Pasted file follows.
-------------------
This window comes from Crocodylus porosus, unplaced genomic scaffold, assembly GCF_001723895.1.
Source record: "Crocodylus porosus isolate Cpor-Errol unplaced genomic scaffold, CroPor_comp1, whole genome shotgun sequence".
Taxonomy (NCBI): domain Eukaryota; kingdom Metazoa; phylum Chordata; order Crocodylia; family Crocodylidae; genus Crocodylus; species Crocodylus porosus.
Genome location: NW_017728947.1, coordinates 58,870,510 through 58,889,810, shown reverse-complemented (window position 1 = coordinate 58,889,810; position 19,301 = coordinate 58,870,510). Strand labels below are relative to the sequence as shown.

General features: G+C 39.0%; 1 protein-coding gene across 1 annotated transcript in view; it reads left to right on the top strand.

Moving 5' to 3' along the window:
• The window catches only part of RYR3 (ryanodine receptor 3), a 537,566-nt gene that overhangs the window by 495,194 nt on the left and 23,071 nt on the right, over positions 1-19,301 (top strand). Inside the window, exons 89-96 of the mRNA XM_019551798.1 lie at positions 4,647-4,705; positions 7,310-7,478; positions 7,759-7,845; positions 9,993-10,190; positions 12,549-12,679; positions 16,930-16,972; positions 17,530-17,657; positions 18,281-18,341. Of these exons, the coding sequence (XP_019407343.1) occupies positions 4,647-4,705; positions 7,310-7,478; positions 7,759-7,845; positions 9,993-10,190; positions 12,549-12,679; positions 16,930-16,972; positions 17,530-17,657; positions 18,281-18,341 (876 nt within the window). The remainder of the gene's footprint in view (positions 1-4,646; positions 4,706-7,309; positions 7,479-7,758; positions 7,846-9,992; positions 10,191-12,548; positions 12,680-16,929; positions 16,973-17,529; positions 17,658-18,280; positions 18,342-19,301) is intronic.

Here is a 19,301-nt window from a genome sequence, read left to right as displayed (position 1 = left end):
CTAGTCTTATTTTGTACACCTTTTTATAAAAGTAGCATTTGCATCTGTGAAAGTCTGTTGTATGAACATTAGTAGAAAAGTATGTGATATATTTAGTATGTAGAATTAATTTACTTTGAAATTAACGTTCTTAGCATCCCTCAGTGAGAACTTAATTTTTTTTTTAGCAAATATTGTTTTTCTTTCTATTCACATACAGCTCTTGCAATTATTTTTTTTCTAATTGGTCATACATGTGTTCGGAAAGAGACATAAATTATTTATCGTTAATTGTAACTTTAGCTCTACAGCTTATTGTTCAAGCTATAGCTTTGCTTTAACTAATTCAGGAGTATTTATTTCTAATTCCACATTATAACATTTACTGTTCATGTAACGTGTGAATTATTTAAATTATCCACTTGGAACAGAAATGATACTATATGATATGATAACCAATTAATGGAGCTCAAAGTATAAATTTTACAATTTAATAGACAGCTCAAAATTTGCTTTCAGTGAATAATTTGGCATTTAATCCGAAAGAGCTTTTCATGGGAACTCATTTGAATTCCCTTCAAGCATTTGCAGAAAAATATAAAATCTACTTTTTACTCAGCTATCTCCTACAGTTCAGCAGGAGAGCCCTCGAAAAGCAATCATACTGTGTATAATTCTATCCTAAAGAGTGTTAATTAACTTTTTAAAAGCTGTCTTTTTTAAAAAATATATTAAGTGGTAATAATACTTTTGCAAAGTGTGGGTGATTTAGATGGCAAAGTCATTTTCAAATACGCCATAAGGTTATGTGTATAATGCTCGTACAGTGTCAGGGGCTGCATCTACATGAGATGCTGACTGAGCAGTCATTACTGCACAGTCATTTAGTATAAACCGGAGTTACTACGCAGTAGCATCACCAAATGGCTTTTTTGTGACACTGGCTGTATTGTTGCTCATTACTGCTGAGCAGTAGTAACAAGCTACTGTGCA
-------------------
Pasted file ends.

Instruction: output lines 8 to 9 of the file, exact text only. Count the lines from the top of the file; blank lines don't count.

Here is a 19,301-nt window from a genome sequence, read left to right as displayed (position 1 = left end):
CTAGTCTTATTTTGTACACCTTTTTATAAAAGTAGCATTTGCATCTGTGAAAGTCTGTTGTATGAACATTAGTAGAAAAGTATGTGATATATTTAGTATGTAGAATTAATTTACTTTGAAATTAACGTTCTTAGCATCCCTCAGTGAGAACTTAATTTTTTTTTTAGCAAATATTGTTTTTCTTTCTATTCACATACAGCTCTTGCAATTATTTTTTTTCTAATTGGTCATACATGTGTTCGGAAAGAGACATAAATTATTTATCGTTAATTGTAACTTTAGCTCTACAGCTTATTGTTCAAGCTATAGCTTTGCTTTAACTAATTCAGGAGTATTTATTTCTAATTCCACATTATAACATTTACTGTTCATGTAACGTGTGAATTATTTAAATTATCCACTTGGAACAGAAATGATACTATATGATATGATAACCAATTAATGGAGCTCAAAGTATAAATTTTACAATTTAATAGACAGCTCAAAATTTGCTTTCAGTGAATAATTTGGCATTTAATCCGAAAGAGCTTTTCATGGGAACTCATTTGAATTCCCTTCAAGCATTTGCAGAAAAATATAAAATCTACTTTTTACTCAGCTATCTCCTACAGTTCAGCAGGAGAGCCCTCGAAAAGCAATCATACTGTGTATAATTCTATCCTAAAGAGTGTTAATTAACTTTTTAAAAGCTGTCTTTTTTAAAAAATATATTAAGTGGTAATAATACTTTTGCAAAGTGTGGGTGATTTAGATGGCAAAGTCATTTTCAAATACGCCATAAGGTTATGTGTATAATGCTCGTACAGTGTCAGGGGCTGCATCTACATGAGATGCTGACTGAGCAGTCATTACTGCACAGTCATTTAGTATAAACCGGAGTTACTACGCAGTAGCATCACCAAATGGCTTTTTTGTGACACTGGCTGTATTGTTGCTCATTACTGCTGAGCAGTAGTAACAAGCTACTGTGCA